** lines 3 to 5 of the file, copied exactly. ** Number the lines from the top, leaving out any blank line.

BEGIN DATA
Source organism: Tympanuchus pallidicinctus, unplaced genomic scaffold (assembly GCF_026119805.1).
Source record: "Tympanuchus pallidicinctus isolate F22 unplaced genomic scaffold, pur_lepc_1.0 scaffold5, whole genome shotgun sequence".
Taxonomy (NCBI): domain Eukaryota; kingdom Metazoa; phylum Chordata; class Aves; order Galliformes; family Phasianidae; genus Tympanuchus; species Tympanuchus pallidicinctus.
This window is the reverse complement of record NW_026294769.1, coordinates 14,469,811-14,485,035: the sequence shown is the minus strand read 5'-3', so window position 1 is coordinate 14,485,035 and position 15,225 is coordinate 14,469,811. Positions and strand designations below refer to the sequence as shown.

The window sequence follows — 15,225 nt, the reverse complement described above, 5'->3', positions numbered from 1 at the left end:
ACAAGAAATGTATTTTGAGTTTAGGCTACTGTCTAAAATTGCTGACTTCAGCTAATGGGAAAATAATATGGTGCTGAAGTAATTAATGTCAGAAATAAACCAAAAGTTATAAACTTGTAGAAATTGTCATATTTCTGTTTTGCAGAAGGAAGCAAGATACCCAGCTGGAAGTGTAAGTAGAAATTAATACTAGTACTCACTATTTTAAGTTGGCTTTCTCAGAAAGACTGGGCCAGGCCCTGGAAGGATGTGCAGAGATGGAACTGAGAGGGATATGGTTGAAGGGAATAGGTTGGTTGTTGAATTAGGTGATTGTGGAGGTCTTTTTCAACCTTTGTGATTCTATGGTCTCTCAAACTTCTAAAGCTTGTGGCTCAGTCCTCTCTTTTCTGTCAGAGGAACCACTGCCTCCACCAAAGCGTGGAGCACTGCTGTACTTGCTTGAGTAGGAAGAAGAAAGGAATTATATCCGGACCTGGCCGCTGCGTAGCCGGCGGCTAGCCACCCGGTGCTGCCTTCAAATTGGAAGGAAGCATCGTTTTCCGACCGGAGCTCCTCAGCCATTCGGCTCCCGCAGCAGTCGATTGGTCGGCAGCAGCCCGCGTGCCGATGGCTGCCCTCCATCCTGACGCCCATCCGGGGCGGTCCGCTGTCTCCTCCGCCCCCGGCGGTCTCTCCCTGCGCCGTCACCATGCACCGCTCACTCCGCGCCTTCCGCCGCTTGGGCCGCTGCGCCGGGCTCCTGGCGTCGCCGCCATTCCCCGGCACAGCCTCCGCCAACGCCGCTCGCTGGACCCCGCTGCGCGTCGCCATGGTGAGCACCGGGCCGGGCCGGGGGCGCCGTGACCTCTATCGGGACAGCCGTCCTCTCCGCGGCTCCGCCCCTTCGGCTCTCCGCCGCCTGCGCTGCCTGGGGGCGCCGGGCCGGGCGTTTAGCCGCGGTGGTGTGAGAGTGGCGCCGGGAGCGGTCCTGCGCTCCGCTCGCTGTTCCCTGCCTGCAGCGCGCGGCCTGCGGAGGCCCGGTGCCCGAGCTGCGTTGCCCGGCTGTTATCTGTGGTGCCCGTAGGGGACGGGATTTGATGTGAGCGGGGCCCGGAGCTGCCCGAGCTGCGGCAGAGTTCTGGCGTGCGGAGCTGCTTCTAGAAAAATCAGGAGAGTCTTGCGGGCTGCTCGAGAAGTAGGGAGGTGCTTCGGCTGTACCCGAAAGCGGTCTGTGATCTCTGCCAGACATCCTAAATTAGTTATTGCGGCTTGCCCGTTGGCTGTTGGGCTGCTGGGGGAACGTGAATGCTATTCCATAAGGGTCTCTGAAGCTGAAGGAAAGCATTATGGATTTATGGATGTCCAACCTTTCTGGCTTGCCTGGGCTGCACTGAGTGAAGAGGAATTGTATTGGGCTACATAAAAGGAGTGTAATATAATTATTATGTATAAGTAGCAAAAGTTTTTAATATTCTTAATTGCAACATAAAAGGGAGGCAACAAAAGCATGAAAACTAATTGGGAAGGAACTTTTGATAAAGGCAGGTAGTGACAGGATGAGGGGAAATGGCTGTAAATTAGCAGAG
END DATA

Taxonomy (NCBI): domain Eukaryota; kingdom Metazoa; phylum Chordata; class Aves; order Galliformes; family Phasianidae; genus Tympanuchus; species Tympanuchus pallidicinctus.
This window is the reverse complement of record NW_026294769.1, coordinates 14,469,811-14,485,035: the sequence shown is the minus strand read 5'-3', so window position 1 is coordinate 14,485,035 and position 15,225 is coordinate 14,469,811. Positions and strand designations below refer to the sequence as shown.

The window sequence follows — 15,225 nt, the reverse complement described above, 5'->3', positions numbered from 1 at the left end: